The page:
In a rare occurrence, a merger of three supermassive black holes form as many galaxies in our nearby universe was spotted by a team of Indian researchers, the Ministry of Science and Technology announced.
This indicates that small merging groups are ideal laboratories to detect multiple accreting supermassive black holes and increases the possibility of detecting such rare occurrences. Supermassive black holes are difficult to detect because they do not emit any light. But they can reveal their presence by interacting with their surroundings.
The astrophysicists were studying a known interacting galaxy pair – NGC7733 and NGC7734 – when they detected unusual emissions from the center of the latter and a large, bright clump along the northern arm of NGC7733, moving with a different velocity compared to the galaxy itself. Further investigation led to the discovery of a small, separate galaxy behind the arm. They named this galaxy NGC7733N.
This study, published as a letter in the journal Astronomy and Astrophysics, used data from the Ultra-Violet Imaging Telescope (UVIT) onboard the first Indian space observatory ASTROSAT, the European integral field optical telescope called MUSE mounted on the Very Large Telescope (VLT) in Chile and infrared images from the optical telescope (IRSF) in South Africa.
The UV and H-alpha images also supported the presence of the third galaxy by revealing star formation along with the tidal tails, which could have formed from the merger of NGC7733N with the larger galaxy. Each of the galaxies hosts an active supermassive black hole in their nucleus and hence forms a very rare triple AGN system.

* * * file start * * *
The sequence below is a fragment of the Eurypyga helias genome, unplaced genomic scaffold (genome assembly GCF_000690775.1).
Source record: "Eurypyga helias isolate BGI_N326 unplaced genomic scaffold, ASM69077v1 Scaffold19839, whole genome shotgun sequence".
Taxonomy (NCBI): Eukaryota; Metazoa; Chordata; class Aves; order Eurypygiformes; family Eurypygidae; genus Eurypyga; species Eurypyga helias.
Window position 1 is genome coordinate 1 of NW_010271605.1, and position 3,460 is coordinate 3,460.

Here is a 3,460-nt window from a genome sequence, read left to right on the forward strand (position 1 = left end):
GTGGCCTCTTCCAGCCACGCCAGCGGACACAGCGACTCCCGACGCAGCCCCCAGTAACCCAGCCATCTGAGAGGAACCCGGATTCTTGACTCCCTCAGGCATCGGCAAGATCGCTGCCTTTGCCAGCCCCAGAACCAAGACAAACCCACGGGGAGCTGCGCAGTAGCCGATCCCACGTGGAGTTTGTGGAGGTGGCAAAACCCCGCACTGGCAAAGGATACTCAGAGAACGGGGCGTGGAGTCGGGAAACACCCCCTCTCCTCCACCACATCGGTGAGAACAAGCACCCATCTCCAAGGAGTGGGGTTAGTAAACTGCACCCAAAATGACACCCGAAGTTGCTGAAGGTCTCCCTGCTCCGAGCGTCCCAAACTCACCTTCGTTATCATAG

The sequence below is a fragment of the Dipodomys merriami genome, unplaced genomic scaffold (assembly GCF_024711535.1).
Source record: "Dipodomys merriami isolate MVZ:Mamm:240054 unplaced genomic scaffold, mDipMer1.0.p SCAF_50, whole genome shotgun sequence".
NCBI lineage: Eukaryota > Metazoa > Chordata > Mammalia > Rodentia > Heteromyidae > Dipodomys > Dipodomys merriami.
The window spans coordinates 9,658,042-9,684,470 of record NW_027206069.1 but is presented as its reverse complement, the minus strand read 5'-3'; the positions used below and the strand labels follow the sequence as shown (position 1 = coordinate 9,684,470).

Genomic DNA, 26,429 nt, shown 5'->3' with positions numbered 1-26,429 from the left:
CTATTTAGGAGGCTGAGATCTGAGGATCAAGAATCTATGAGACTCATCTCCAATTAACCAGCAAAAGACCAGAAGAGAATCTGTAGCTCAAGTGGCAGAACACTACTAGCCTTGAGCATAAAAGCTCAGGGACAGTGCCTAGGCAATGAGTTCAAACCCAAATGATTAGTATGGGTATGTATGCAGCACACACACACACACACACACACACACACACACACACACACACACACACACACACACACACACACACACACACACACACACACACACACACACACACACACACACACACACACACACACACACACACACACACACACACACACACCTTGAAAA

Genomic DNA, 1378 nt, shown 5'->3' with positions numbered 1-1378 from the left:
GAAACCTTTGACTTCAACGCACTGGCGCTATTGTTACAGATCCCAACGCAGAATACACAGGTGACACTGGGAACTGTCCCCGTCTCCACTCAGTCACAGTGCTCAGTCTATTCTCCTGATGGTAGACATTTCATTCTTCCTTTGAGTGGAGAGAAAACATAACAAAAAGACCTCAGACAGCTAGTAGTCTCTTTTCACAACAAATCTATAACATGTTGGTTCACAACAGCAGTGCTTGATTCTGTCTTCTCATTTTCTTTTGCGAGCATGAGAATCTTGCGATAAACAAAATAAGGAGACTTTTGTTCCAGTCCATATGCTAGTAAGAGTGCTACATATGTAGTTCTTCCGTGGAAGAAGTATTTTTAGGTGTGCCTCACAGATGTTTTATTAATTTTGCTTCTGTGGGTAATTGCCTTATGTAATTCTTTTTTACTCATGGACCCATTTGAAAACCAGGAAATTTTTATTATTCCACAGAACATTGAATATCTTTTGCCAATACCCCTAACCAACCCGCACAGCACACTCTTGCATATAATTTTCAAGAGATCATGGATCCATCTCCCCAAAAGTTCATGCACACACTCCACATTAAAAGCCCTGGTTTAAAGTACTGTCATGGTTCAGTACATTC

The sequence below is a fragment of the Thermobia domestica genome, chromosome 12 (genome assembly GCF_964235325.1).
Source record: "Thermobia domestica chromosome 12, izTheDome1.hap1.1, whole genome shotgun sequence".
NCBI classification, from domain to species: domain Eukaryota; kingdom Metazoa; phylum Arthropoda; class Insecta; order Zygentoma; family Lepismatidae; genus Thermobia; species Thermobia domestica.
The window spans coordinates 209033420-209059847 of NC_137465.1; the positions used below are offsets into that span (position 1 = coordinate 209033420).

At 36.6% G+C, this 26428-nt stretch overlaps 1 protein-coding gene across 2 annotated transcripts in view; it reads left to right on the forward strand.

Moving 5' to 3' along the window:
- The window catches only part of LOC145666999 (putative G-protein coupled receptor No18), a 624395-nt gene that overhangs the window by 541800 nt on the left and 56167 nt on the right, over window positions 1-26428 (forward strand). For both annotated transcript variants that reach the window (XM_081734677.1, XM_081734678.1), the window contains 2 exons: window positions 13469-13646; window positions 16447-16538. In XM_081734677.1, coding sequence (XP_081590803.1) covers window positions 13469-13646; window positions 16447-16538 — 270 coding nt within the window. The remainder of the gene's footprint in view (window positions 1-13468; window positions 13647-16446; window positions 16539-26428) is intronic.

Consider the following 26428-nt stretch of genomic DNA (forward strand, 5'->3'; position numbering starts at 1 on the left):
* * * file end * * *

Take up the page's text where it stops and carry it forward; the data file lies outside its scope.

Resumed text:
When the dust and gas from the surroundings fall onto a supermassive black hole, some of the mass is swallowed by the black hole, but some of it is converted into energy and emitted as electromagnetic radiation that makes the black hole appear very luminous. They are called active galactic nuclei (AGN) and release huge amounts of ionized particles and energy into the galaxy and its environment. Both of these ultimately contribute to the growth of the medium around the galaxy and ultimately the evolution of the galaxy itself.
According to the researchers from the Indian Institute of Astrophysics, a major factor impacting galaxy evolution is galaxy interactions, which happen when galaxies move close by each other and exert tremendous gravitational forces on each other. During such galaxy interactions, the respective supermassive black holes can get near each other. The dual black holes start consuming gas from their surroundings and become dual AGN.
Many AGN pairs have been detected in the past, but triple AGN are extremely rare, and only a handful has been detected before using X-ray observations. However, the team of researchers expects such triple AGN systems to be more common in small merging groups of galaxies. Although this study focuses only on one system, results suggest that small merging groups are ideal laboratories to detect multiple supermassive black holes.
ARTICLE: PATEL CHAITANYA
MANAGING EDITOR: CARSON CHOATE
PHOTO CREDITS: EARTH OBSERVATION PORTAL
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